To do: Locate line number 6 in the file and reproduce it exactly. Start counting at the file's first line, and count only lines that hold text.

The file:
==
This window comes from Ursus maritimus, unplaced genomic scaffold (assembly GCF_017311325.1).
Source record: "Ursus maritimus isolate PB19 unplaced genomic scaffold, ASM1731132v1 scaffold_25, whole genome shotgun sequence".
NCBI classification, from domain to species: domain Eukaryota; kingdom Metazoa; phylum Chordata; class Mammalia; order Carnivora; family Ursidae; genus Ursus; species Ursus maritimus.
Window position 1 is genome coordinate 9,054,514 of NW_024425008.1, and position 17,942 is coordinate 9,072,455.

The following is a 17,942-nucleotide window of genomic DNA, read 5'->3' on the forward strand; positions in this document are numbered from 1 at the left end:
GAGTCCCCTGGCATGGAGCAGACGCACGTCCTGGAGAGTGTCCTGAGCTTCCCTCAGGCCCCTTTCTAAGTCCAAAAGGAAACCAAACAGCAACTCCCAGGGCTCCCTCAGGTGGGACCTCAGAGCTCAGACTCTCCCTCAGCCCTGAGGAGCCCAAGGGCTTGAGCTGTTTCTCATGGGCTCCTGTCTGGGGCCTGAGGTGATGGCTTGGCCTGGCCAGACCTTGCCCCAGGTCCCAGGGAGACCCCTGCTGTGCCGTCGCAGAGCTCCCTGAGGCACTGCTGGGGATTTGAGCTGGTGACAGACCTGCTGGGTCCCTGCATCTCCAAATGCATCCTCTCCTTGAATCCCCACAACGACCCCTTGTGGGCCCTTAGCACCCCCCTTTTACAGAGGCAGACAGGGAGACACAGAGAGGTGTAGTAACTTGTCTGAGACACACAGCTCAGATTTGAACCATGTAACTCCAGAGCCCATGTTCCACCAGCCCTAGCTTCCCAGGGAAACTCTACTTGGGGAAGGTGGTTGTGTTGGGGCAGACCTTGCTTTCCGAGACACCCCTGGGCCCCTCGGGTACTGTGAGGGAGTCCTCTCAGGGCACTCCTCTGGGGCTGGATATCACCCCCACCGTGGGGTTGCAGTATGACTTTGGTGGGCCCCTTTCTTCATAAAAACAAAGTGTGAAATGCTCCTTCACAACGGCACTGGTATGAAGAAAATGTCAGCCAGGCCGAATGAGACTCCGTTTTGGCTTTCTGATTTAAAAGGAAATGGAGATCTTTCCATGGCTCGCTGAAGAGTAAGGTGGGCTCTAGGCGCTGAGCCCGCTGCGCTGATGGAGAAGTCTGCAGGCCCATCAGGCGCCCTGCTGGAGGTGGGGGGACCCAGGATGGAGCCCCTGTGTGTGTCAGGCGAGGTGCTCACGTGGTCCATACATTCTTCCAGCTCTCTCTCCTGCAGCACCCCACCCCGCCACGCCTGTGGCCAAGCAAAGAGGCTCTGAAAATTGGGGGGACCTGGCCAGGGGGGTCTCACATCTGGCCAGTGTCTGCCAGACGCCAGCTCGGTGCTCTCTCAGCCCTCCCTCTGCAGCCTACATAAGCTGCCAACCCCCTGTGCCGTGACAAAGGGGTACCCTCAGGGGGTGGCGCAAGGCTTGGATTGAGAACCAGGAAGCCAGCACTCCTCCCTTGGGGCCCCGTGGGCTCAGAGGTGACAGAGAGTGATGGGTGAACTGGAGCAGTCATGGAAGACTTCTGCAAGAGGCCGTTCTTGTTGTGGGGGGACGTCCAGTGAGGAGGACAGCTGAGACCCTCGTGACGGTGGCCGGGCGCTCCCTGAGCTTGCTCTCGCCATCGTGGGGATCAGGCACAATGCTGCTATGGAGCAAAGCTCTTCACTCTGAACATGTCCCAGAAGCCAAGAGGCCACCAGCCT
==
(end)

GAGTCCCCTGGCATGGAGCAGACGCACGTCCTGGAGAGTGTCCTGAGCTTCCCTCAGGCCCCTTTCTAAGTCCAAAAGGAAACCAAACAGCAACTCCCAGGGCTCCCTCAGGTGGGACCTCAGAGCTCAGACTCTCCCTCAGCCCTGAGGAGCCCAAGGGCTTGAGCTGTTTCTCATGGGCTCCTGTCTGGGGCCTGAGGTGATGGCTTGGCCTGGCCAGACCTTGCCCCAGGTCCCAGGGAGACCCCTGCTGTGCCGTCGCAGAGCTCCCTGAGGCACTGCTGGGGATTTGAGCTGGTGACAGACCTGCTGGGTCCCTGCATCTCCAAATGCATCCTCTCCTTGAATCCCCACAACGACCCCTTGTGGGCCCTTAGCACCCCCCTTTTACAGAGGCAGACAGGGAGACACAGAGAGGTGTAGTAACTTGTCTGAGACACACAGCTCAGATTTGAACCATGTAACTCCAGAGCCCATGTTCCACCAGCCCTAGCTTCCCAGGGAAACTCTACTTGGGGAAGGTGGTTGTGTTGGGGCAGACCTTGCTTTCCGAGACACCCCTGGGCCCCTCGGGTACTGTGAGGGAGTCCTCTCAGGGCACTCCTCTGGGGCTGGATATCACCCCCACCGTGGGGTTGCAGTATGACTTTGGTGGGCCCCTTTCTTCATAAAAACAAAGTGTGAAATGCTCCTTCACAACGGCACTGGTATGAAGAAAATGTCAGCCAGGCCGAATGAGACTCCGTTTTGGCTTTCTGATTTAAAAGGAAATGGAGATCTTTCCATGGCTCGCTGAAGAGTAAGGTGGGCTCTAGGCGCTGAGCCCGCTGCGCTGATGGAGAAGTCTGCAGGCCCATCAGGCGCCCTGCTGGAGGTGGGGGGACCCAGGATGGAGCCCCTGTGTGTGTCAGGCGAGGTGCTCACGTGGTCCATACATTCTTCCAGCTCTCTCTCCTGCAGCACCCCACCCCGCCACGCCTGTGGCCAAGCAAAGAGGCTCTGAAAATTGGGGGGACCTGGCCAGGGGGGTCTCACATCTGGCCAGTGTCTGCCAGACGCCAGCTCGGTGCTCTCTCAGCCCTCCCTCTGCAGCCTACATAAGCTGCCAACCCCCTGTGCCGTGACAAAGGGGTACCCTCAGGGGGTGGCGCAAGGCTTGGATTGAGAACCAGGAAGCCAGCACTCCTCCCTTGGGGCCCCGTGGGCTCAGAGGTGACAGAGAGTGATGGGTGAACTGGAGCAGTCATGGAAGACTTCTGCAAGAGGCCGTTCTTGTTGTGGGGGGACGTCCAGTGAGGAGGACAGCTGAGACCCTCGTGACGGTGGCCGGGCGCTCCCTGAGCTTGCTCTCGCCATCGTGGGGATCAGGCACAATGCTGCTATGGAGCAAAGCTCTTCACTCTGAACATGTCCCAGAAGCCAAGAGGCCACCAGCCT